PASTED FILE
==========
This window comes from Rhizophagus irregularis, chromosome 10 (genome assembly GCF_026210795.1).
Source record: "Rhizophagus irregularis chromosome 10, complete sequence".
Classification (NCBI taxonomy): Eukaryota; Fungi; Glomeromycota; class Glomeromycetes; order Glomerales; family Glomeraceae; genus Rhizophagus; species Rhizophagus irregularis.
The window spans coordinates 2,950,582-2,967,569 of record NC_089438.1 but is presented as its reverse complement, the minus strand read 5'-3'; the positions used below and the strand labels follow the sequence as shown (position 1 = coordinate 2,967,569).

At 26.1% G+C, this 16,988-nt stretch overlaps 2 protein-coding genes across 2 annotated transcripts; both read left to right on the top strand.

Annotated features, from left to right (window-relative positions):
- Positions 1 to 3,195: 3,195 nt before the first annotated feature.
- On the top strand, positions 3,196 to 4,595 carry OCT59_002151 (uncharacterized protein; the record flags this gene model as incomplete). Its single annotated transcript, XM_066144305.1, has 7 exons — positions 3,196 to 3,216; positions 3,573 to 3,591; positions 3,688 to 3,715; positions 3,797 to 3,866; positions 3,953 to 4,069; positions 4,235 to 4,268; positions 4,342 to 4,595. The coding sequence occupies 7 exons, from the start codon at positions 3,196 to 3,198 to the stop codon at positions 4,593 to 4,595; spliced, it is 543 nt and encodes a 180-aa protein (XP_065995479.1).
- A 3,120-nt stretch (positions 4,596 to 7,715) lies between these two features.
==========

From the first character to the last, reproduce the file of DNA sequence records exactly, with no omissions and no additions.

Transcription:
This window comes from Rhizophagus irregularis, chromosome 10 (genome assembly GCF_026210795.1).
Source record: "Rhizophagus irregularis chromosome 10, complete sequence".
Classification (NCBI taxonomy): Eukaryota; Fungi; Glomeromycota; class Glomeromycetes; order Glomerales; family Glomeraceae; genus Rhizophagus; species Rhizophagus irregularis.
The window spans coordinates 2,950,582-2,967,569 of record NC_089438.1 but is presented as its reverse complement, the minus strand read 5'-3'; the positions used below and the strand labels follow the sequence as shown (position 1 = coordinate 2,967,569).

At 26.1% G+C, this 16,988-nt stretch overlaps 2 protein-coding genes across 2 annotated transcripts; both read left to right on the top strand.

Annotated features, from left to right (window-relative positions):
- Positions 1 to 3,195: 3,195 nt before the first annotated feature.
- On the top strand, positions 3,196 to 4,595 carry OCT59_002151 (uncharacterized protein; the record flags this gene model as incomplete). Its single annotated transcript, XM_066144305.1, has 7 exons — positions 3,196 to 3,216; positions 3,573 to 3,591; positions 3,688 to 3,715; positions 3,797 to 3,866; positions 3,953 to 4,069; positions 4,235 to 4,268; positions 4,342 to 4,595. The coding sequence occupies 7 exons, from the start codon at positions 3,196 to 3,198 to the stop codon at positions 4,593 to 4,595; spliced, it is 543 nt and encodes a 180-aa protein (XP_065995479.1).
- A 3,120-nt stretch (positions 4,596 to 7,715) lies between these two features.